" [...] In short, the promises of working autonomously are powerful and important, especially given the core of these institutes is to create an open and adaptable context in which artistic research can be developed and expanded. However, whether this potential is realized and whether the institutions can bring their practices in line with their principles, depends on the means they are able to secure to invest on all of these levels."

       

      The shared overall outcome was that although the institutions represent a wide range of positions and practices on all of these topics, the study and the meeting showed that there exist a great commonality of sharing them as concerns.

      The subsequent discussion revolved among others around questions like:

      • what are the advantages of being part of a bigger (academic)structure? What are the possibilities of acting quasi independent within such structures? what are the needs to create frameworks beyond these structures ? How 'independent' are these frameworks beyond the structures?
      • how do "individual learning paths" that actually enable transversal processes relate to on one hand to "ideology of individual excellence" on the other hand "collectivity"?
      • how to institute transformation?
      • What will be the resilient future structures for artistic and academic development beyond the categorizations of culture, education, science and within the framework of social and environmental change?
      • Institutional challenges in the neo-liberal context: autonomy, self-organisation, "swamp-ness"
      • what can be institutional practices that can resist and reshape the complex of excellence, quality, authorship and individuality associated with academic research?

       

      The second half of the meeting was devoted to developing four topics to pass on to the next round of discussions the following day. The over-arching concern shared by all participants of Day 1 was the question of how to institute artistic research. The four topics were formulated in order to allow the table groups of Day 2 to speculate on possible and impossible futures: which contexts of artistic research will persist, which will change in the future? Which directions will current developments and status quo take? In short: which futures do we want to compare ourselves to? The four topics that were developed for Day 2 are:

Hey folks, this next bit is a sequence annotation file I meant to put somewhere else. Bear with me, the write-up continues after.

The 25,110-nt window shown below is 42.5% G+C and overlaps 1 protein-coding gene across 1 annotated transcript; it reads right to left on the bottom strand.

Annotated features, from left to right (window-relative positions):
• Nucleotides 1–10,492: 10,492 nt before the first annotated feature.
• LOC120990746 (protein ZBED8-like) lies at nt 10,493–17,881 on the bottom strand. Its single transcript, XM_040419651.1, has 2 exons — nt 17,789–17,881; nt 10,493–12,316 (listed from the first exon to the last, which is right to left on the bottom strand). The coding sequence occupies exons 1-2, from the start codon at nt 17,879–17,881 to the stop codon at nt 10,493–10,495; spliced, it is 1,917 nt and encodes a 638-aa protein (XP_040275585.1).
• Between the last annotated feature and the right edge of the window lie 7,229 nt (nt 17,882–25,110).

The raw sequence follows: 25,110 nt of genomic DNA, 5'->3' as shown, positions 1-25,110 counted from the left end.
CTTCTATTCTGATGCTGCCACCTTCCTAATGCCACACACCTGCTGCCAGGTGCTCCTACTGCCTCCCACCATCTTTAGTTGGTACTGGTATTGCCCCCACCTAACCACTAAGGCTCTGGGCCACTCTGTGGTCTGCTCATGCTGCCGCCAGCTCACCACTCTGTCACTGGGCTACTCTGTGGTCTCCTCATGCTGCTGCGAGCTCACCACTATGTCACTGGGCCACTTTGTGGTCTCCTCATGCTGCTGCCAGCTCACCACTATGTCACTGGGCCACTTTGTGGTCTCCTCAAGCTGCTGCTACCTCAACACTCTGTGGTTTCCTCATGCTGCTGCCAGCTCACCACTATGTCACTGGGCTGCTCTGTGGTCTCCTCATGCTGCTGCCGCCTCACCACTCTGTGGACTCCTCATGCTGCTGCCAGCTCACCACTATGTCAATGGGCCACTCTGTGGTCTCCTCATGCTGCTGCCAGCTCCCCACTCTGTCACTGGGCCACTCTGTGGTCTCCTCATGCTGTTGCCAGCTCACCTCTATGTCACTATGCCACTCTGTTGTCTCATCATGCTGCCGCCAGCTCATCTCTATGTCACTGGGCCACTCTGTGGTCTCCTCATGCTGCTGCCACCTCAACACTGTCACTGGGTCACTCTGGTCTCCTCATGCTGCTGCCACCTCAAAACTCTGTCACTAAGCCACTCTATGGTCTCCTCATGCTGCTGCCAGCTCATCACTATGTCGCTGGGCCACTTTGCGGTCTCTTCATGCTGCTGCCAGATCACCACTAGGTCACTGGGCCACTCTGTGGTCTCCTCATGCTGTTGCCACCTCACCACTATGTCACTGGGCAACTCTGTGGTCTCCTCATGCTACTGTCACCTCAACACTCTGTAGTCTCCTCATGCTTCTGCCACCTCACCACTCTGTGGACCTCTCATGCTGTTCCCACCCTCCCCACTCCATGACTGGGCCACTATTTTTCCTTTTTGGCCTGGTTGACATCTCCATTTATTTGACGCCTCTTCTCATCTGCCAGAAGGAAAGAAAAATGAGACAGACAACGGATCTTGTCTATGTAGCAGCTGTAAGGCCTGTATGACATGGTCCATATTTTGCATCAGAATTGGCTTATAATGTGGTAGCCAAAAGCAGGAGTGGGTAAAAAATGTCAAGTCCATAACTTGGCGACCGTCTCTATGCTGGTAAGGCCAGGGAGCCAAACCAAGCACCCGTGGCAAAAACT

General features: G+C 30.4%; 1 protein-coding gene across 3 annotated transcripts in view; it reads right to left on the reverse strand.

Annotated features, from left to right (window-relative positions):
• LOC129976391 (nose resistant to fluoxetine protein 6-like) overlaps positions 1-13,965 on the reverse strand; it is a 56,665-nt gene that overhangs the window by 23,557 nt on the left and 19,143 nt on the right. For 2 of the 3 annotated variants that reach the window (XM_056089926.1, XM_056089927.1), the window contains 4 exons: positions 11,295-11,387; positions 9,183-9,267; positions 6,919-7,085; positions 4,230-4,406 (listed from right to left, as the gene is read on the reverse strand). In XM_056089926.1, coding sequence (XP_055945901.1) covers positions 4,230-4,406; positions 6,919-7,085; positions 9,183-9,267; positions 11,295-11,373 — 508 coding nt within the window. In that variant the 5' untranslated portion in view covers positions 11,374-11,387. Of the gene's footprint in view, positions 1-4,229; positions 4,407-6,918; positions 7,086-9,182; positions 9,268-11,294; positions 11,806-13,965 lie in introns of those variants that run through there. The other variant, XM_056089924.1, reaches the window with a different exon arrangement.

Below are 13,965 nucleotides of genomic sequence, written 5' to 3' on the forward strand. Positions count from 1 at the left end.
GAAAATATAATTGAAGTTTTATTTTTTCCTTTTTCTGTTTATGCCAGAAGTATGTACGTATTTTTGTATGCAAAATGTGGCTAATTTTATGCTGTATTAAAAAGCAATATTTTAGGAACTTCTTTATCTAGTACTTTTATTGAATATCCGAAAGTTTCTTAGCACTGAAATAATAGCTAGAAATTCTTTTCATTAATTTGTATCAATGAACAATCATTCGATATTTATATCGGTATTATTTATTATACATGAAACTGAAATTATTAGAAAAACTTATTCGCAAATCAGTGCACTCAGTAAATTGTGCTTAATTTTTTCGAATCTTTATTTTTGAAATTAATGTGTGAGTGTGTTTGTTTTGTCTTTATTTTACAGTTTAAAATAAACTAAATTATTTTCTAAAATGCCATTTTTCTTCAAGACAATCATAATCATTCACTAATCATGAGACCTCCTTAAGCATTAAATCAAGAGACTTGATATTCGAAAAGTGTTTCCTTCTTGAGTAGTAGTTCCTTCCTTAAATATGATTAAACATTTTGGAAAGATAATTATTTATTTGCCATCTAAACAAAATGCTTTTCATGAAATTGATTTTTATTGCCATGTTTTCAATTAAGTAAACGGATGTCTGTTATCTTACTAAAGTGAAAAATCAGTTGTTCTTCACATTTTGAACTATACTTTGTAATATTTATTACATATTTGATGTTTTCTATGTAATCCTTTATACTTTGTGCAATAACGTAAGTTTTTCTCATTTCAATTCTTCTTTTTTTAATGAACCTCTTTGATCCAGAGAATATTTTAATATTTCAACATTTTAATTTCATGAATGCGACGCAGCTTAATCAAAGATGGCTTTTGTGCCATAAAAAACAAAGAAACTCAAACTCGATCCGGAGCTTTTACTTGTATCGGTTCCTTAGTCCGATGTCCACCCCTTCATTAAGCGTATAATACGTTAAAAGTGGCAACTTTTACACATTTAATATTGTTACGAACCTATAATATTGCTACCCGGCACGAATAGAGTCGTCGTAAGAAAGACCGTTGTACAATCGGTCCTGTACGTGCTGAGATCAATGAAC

• Institutional Autonomy within Larger Systems
      • Internal Relations
      • How to be Public? Where to be public?
      • Instituting Transformation

       

      The topics themselves are reported on below, as they were included in the public introduction to the day.

       

       

       

      Day 2, July 9th

      For Day 2 of the conference we invited ca. 20 practitioners and professionals from the field of cultural production, education and artistic research to come together with us in a working session dedicated to the four topics proposed on day one. Gathered around the topics in groups, the main objective was for each group to critically develop relationships between present conditions and implications and their future scenarios. Each group was accompanied by a Reporter, an artistic research practitioner whom we asked to develop and facilitate a specific mode of conversations among the participants of their Table, and who took on the task of compiling a report on the work of the Table for the public discussion of Day 3.